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Fig. 4 | Molecular Medicine

Fig. 4

From: Normal and Expanded Huntington’s Disease Gene Alleles Produce Distinguishable Proteins Due to Translation Across the CAG Repeat

Fig. 4

Huntingtin is located in the cytosolic fraction of lymphoblast cells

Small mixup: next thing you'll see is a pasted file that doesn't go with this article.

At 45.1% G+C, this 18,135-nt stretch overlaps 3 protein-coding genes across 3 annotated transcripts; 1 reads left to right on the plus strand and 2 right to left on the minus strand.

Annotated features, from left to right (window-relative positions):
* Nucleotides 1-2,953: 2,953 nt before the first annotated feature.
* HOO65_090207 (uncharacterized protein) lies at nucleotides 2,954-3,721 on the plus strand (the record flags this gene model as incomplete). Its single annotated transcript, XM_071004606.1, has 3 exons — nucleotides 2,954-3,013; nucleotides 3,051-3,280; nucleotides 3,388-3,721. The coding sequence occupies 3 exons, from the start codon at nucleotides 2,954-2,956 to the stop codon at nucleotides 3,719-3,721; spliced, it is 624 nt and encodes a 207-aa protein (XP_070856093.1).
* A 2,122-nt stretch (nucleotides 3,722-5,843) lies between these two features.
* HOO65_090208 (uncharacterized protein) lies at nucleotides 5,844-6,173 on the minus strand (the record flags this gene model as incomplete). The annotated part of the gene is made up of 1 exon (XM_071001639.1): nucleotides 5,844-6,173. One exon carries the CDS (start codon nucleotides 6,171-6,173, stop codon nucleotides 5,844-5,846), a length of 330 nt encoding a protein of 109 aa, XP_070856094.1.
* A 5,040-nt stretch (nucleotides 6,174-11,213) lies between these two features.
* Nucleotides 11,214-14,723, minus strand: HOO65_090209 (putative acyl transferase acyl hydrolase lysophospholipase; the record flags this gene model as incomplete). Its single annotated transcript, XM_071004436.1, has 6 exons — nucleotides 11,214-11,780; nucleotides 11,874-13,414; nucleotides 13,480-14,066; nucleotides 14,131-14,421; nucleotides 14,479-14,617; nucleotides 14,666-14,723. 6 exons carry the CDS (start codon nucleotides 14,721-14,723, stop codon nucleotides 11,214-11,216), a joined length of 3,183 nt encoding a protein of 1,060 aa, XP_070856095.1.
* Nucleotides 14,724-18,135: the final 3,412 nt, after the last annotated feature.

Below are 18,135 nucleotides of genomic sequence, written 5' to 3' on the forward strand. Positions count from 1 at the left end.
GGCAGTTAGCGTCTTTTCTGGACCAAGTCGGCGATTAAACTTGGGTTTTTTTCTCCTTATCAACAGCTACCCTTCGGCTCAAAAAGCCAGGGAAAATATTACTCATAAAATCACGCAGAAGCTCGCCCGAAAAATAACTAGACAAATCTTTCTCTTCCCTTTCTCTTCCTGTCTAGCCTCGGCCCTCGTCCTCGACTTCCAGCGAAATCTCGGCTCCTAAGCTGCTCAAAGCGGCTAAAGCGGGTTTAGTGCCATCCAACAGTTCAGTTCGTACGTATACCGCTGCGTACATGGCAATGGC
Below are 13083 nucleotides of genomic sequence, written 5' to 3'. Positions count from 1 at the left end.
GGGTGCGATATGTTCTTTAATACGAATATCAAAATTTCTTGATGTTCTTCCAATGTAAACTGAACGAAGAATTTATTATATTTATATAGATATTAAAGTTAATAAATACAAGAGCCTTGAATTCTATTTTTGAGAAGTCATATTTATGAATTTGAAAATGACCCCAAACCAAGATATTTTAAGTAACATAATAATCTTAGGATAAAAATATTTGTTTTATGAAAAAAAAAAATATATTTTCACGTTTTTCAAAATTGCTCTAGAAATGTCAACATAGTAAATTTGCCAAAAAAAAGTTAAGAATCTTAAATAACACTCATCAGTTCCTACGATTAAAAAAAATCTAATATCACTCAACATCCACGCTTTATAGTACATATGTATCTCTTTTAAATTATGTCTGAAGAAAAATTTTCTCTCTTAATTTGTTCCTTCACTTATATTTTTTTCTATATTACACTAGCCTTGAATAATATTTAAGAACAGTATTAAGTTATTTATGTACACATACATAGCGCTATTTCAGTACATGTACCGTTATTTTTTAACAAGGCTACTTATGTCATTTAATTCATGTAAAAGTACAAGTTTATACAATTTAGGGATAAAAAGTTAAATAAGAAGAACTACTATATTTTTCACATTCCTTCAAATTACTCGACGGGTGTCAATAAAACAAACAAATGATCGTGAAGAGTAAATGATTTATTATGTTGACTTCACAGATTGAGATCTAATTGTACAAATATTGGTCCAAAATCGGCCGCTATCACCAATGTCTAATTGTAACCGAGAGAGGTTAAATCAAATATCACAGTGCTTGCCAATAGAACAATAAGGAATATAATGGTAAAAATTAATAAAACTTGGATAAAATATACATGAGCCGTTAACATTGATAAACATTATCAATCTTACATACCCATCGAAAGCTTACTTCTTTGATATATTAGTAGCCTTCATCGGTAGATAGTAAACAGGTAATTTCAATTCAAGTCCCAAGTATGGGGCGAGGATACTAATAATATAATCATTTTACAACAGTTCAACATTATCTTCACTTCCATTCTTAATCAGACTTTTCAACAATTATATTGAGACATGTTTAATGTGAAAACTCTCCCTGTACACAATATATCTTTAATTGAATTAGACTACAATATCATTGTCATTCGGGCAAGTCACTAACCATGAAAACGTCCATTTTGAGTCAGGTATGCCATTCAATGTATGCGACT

(A) Detection of huntingtin. A Western blot of proteins in subcellular fractions of lymphoblasts obtained from a normal individual (N) and an HD homozygote (HD) was probed with a 1:10,000 dilution of HF1. Fractions are denoted by PN, postnuclear supernatant; S, 100,000 × g supernatant (S100); P, 100,000 × g pellet (P100), and N, nucleosol. The position of the 200-kD marker (myosin) is shown, and the positions of the 350-kD normal (N) and HD (HD) huntingtin are indicated by arrows. The bands at 240 and 260 kD are also detected by the preimmune sera. (B) Detection of control proteins. Western blots of proteins in the subcellular fractions of lymphoblasts shown in Panel A were probed with control antibodies. The top panel shows the results obtained using a monoclonal antibody directed at pRB, a 110-kD nuclear protein that is detected in the N fraction (24), and the bottom panel the results with a monoclonal antibody directed at pERK1 (Transduction Laboratories), a 44-kD plasma membrane associated protein that is detected in the P fraction (25). The band at 45 kD is probably a phosphorylated form of ERK1 that is also recognized by this monoclonal. In separate experiments (not shown), similar Western blots were probed with polyclonal rabbit antisera against ornithine aminotransferase (OAT), a mitochondrial protein (26) that was detected in the P fraction and neurofibromin (27), a cytoplasmic protein that can associate with microtubules that was found in both the P and S fractions (28).

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